Business Overview

This medical device business is busy, growing, and profitable. Our vans bring mobile device services to you from our workshop-on-wheels. We help mobility-impaired veterans, seniors, injured and disabled persons retain their independence and quality of life by fixing their mobility equipment. This “essential business” is not just recession proof it is pandemic proof as well. This is a multiple revenue stream business including:
*Rent mobility equipment
*Sell mobility products and replacement parts for mobility equipment
*Sanitize and clean mobility equipment
*Repair mobility equipment
There are currently 11 national accounts in place which provide regular and predictable monthly revenues. This successful brand has been around for over 20 years. Cutting edge technologies and ongoing development make us the industry leaders. Working directly with the manufacturer means our business enjoys a significant cost advantage over the competition. We do not deal with the “middlemen” alleviating additional markups, making this is a very high net profit margin business with a very high-ticket average. Full training and ongoing support will be included with this business.
Contact Chris for detailed information about this business.

Financial

  • Asking Price: $199,000
  • Cash Flow: $127,900
  • Gross Revenue: $349,700
  • EBITDA: N/A
  • FF&E: N/A
  • Inventory: N/A
  • Inventory Included: N/A
  • Established: 2017

Detailed Information

  • Property Owned or Leased:N/A
  • Property Included:N/A
  • Building Square Footage:N/A
  • Lot Size:N/A
  • Total Number of Employees:3
  • Furniture, Fixtures and Equipment:N/A
About The Facility:

Contact for detailed information about this business.

Is Support & Training Included:

Full training and support will be included.

Pros and Cons:

Excellent name in the industry.

Opportunities and Growth:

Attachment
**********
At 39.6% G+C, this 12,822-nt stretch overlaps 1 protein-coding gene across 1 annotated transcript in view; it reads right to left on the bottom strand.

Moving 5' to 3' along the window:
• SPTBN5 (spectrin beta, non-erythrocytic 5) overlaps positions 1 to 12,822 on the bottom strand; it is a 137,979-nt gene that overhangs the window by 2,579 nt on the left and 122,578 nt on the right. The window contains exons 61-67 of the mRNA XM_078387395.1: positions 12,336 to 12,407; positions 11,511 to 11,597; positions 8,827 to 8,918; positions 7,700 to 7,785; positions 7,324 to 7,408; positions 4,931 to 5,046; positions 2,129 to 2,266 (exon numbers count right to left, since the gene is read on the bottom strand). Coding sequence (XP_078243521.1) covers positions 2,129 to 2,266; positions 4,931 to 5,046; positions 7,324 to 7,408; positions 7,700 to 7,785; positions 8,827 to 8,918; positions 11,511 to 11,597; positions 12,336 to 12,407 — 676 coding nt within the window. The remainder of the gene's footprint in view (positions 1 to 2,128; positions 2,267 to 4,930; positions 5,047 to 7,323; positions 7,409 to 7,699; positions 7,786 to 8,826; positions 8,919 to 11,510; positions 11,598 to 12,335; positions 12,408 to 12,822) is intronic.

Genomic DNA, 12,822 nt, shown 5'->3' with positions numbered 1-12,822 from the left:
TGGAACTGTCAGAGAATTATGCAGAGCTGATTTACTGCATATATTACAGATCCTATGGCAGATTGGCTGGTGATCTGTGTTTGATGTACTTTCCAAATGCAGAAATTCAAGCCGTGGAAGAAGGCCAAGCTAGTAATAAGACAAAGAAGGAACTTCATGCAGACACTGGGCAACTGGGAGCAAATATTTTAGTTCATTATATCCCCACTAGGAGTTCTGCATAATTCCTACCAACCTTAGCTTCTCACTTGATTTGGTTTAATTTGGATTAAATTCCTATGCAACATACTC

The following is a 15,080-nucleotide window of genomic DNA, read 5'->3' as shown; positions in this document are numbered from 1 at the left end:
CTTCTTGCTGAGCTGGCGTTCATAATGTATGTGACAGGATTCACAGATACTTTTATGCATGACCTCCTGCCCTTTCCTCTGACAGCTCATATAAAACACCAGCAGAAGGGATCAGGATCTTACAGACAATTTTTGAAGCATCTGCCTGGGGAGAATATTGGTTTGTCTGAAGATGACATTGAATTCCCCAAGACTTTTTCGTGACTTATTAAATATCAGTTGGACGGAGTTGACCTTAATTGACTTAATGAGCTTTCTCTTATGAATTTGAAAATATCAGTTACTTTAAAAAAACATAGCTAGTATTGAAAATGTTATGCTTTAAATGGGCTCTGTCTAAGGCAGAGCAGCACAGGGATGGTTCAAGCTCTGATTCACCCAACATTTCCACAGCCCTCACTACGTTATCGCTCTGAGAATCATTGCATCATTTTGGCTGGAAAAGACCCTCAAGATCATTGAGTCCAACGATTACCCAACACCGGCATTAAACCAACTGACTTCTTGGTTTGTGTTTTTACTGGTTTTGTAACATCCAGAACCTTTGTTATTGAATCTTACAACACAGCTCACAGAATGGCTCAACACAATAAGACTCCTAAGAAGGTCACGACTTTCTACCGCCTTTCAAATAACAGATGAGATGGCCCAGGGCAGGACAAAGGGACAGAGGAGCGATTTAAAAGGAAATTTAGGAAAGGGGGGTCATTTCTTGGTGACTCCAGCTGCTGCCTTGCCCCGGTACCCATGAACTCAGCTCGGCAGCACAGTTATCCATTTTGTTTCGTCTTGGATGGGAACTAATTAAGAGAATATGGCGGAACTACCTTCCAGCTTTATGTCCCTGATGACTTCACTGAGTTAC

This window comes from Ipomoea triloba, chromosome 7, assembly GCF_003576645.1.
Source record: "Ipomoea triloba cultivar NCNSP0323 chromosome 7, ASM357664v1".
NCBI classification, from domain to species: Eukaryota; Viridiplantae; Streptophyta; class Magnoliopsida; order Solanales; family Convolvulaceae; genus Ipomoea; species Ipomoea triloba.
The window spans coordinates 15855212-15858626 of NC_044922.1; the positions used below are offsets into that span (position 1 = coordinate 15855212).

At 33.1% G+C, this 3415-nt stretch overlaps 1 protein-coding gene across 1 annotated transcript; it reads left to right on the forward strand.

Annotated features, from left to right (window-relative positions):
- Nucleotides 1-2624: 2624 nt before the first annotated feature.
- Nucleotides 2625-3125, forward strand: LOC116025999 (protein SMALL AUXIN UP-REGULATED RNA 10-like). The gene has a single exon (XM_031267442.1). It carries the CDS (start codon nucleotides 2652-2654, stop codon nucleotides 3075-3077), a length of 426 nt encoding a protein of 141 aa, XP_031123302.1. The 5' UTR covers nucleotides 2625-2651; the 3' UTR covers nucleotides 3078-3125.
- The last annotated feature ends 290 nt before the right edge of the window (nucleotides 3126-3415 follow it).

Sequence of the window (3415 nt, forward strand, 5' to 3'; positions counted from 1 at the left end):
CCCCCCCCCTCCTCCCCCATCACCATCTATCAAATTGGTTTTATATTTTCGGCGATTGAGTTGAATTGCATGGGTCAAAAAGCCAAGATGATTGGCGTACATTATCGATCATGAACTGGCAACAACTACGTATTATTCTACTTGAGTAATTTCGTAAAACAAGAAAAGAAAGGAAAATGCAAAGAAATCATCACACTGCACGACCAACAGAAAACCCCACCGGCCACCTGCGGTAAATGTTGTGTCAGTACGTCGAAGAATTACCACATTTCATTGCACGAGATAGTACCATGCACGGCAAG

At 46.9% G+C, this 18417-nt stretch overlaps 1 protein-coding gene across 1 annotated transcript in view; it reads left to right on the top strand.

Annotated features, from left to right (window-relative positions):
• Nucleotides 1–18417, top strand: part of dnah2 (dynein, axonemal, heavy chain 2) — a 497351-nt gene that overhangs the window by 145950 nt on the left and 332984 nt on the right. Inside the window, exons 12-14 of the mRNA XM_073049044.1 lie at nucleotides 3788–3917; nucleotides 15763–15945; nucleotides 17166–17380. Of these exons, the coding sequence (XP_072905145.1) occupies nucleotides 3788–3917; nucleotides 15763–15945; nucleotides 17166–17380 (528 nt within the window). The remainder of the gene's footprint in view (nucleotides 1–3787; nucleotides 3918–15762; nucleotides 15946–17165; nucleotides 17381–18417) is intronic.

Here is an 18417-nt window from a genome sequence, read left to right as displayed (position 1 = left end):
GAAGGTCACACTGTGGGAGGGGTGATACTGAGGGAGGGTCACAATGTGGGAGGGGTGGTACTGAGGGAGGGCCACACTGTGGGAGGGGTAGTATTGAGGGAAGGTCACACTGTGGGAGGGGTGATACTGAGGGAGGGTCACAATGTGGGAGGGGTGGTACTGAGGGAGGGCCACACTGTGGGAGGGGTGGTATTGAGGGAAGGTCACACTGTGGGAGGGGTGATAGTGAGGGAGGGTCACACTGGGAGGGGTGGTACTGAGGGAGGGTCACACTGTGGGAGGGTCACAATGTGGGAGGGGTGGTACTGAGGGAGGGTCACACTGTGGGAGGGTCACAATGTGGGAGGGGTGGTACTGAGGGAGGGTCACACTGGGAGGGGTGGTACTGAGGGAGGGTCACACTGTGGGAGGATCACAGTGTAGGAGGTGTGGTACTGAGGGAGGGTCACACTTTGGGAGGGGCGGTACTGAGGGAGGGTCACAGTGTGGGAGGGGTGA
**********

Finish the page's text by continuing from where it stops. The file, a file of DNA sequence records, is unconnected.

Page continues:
Continually growing demand allows for long-term growth of this business.

Additional Info

The company was started in 2017, making the business 5 years old.

Why is the Current Owner Selling The Business?

There are all types of reasons individuals choose to sell businesses. Nonetheless, the genuine factor and the one they say to you might be 2 absolutely different things. For instance, they might claim "I have too many various obligations" or "I am retiring". For numerous sellers, these reasons are valid. But also, for some, these may simply be excuses to try to conceal the reality of changing demographics, increased competition, current reduction in profits, or a range of other reasons. This is why it is very essential that you not depend absolutely on a vendor's word, yet instead, use the seller's response combined with your overall due diligence. This will repaint a much more reasonable image of the business's existing situation.

Existing Debts and Future Obligations

If the existing company is in debt, which lots of businesses are, then you will certainly have reason to consider this when valuating/preparing your deal. Many operating businesses finance loans so as to cover items like inventory, payroll, accounts payable, so on and so forth. Bear in mind that occasionally this can indicate that revenue margins are too tight. Lots of businesses fall under a revolving door of taking on debt as a way to pay back various other loans. Along with debts, there may also be future obligations to consider. There might be an outstanding lease on equipment or the building where the business resides. The business may have existing contracts with suppliers that must be met or may result in charges if canceled early.

Understanding the Customer Base, Competition and Area Demographics

Exactly how do operating businesses in the location draw in new customers? Most times, operating businesses have repeat clients, which develop the core of their everyday earnings. Certain variables such as new competitors sprouting up around the area, roadway construction, as well as personnel turnover can affect repeat consumers and negatively influence future profits. One essential thing to think about is the placement of the business. Is it in a very trafficked shopping center, or is it hidden from the highway? Certainly, the more people that see the business often, the higher the possibility to build a returning client base. A final thought is the general area demographics. Is the business situated in a largely populated city, or is it located on the outskirts of town? Exactly how might the regional mean home earnings influence future revenue potential?